Tuesday, June 5, 2018

Could the new coalition in Italy work (at least for awhile)?

James Galbraith has an interesting article on the American Prospect website on the new coalition in Italy and its likely policies. Not sure if I buy his argument about the economics of what the coalition is likely to do but intriguing nonetheless.
"[Their] policies aren't ideal; they won't create the jobs or the physical
 renewal that Italy needs. But they can be put in place quite 
quickly. And they will bust the headlock of austerity—testing and 
probably demonstrating the power of fiscal expansion to generate economic
 growth, at least in the short run. They do not require, nor will they
 necessarily lead to, the abandonment of the euro. As Italian legal experts 
know, the fiscal compact and debt and deficit rules are not fixed treaty 
obligations; they are regulations—which have been interpreted loosely in 
other contexts. However, the parallel currency scheme can be transformed
if necessary into a euro-exit Plan B, leaving that possibility as an implicit threat in the Italian government's hands.

How will Brussels and Berlin react? So far, in comic denial. The EU
 budget commissioner declared that the markets would teach the Italians not
 to vote for populists, provoking a paroxysm of outrage. European Commission President Jean-Claude Juncker, a reliable buffoon, urged Italians to “work harder
and be less corrupt” (this from the former prime minister of that tax haven, Luxembourg). If Brussels and Berlin have actual weapons to deploy short of destroying themselves, a serious risk since they hold a large share of the Italian debts, they have yet to demonstrate what they are.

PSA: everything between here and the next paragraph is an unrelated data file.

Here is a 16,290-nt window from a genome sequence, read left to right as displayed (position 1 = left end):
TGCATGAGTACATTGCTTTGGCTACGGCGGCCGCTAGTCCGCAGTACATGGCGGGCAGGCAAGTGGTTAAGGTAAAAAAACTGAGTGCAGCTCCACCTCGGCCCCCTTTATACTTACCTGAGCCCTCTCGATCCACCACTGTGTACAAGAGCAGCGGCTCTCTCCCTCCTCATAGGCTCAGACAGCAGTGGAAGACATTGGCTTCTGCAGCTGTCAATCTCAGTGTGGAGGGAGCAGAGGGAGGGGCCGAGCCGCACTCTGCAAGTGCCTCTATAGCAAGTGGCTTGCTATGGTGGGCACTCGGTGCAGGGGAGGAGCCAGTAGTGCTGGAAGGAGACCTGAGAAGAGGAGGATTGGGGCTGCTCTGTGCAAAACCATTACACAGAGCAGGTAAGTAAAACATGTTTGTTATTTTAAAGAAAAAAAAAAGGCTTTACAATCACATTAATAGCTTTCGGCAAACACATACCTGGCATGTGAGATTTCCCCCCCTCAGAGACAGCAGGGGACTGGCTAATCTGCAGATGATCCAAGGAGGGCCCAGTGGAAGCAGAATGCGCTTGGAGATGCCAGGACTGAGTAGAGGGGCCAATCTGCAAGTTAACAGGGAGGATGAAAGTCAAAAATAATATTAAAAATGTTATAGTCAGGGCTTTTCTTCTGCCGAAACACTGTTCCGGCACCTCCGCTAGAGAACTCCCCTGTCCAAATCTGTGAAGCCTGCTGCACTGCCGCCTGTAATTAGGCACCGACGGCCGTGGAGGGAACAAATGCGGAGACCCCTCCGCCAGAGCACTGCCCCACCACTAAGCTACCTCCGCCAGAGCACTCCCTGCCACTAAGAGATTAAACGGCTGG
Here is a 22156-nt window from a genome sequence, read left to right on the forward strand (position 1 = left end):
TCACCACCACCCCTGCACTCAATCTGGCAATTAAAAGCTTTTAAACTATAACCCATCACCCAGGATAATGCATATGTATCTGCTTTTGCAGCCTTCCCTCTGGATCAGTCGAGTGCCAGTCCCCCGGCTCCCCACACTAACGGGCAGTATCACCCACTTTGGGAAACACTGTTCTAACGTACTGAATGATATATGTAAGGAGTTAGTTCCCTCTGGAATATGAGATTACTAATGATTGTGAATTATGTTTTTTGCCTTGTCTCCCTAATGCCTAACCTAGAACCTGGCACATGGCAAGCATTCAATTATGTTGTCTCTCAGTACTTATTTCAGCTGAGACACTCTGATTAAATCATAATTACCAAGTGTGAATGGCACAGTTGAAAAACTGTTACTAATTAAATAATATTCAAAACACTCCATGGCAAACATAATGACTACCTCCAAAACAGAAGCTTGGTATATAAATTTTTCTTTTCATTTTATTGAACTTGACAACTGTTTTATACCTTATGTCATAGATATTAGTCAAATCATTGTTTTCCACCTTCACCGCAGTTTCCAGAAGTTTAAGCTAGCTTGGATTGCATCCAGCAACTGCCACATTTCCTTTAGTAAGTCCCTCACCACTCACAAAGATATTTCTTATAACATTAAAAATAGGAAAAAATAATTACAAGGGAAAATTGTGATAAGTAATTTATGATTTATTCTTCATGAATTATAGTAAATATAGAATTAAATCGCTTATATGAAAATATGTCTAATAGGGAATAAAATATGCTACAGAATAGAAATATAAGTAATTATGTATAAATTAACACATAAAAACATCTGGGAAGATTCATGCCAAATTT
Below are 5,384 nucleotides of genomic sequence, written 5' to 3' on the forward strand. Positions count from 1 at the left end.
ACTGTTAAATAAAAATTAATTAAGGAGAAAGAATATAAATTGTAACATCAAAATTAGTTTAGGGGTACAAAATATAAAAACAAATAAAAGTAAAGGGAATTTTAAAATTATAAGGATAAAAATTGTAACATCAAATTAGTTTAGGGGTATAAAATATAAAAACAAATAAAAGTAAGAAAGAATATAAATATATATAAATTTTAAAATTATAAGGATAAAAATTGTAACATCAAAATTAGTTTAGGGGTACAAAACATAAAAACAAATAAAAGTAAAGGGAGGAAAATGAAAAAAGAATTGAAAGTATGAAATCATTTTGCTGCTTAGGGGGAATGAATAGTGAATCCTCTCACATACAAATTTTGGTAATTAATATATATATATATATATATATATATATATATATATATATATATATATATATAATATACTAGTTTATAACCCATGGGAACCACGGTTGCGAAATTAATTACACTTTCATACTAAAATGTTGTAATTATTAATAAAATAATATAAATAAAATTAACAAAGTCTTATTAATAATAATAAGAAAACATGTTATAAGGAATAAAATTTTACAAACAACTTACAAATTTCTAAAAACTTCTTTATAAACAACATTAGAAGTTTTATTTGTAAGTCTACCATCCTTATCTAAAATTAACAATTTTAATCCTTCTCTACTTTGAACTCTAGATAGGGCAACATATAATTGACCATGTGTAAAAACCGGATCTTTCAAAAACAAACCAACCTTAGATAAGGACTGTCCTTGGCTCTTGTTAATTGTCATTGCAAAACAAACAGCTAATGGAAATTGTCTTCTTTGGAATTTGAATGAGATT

In this way the Greek drama of 2015 reappears under radically different 
conditions. Europe then refused to budge on minimalist policy demands; a
 Left government was to be subdued, nothing else. But Italy is ten times
larger than Greece, is a net contributor to the EU, is not under a memorandum, has a primary budget surplus which it can spend, a current account surplus as well, and a public debt which, however high, is not immediately problematic.
 And Italy saw what happened to Greece. So Europe now faces a government 
that probably cannot be subdued, in a country too big to fail. Italy may 
go forward with an economic plan that will be for a time more-or-less and 
comparatively successful, bringing benefits and popularity."
Stay tuned; should be a wild ride!
About this article
The far-right-mushy-centrist new government poses huge challenges to the continent—not least because in the short term, its economics may work.

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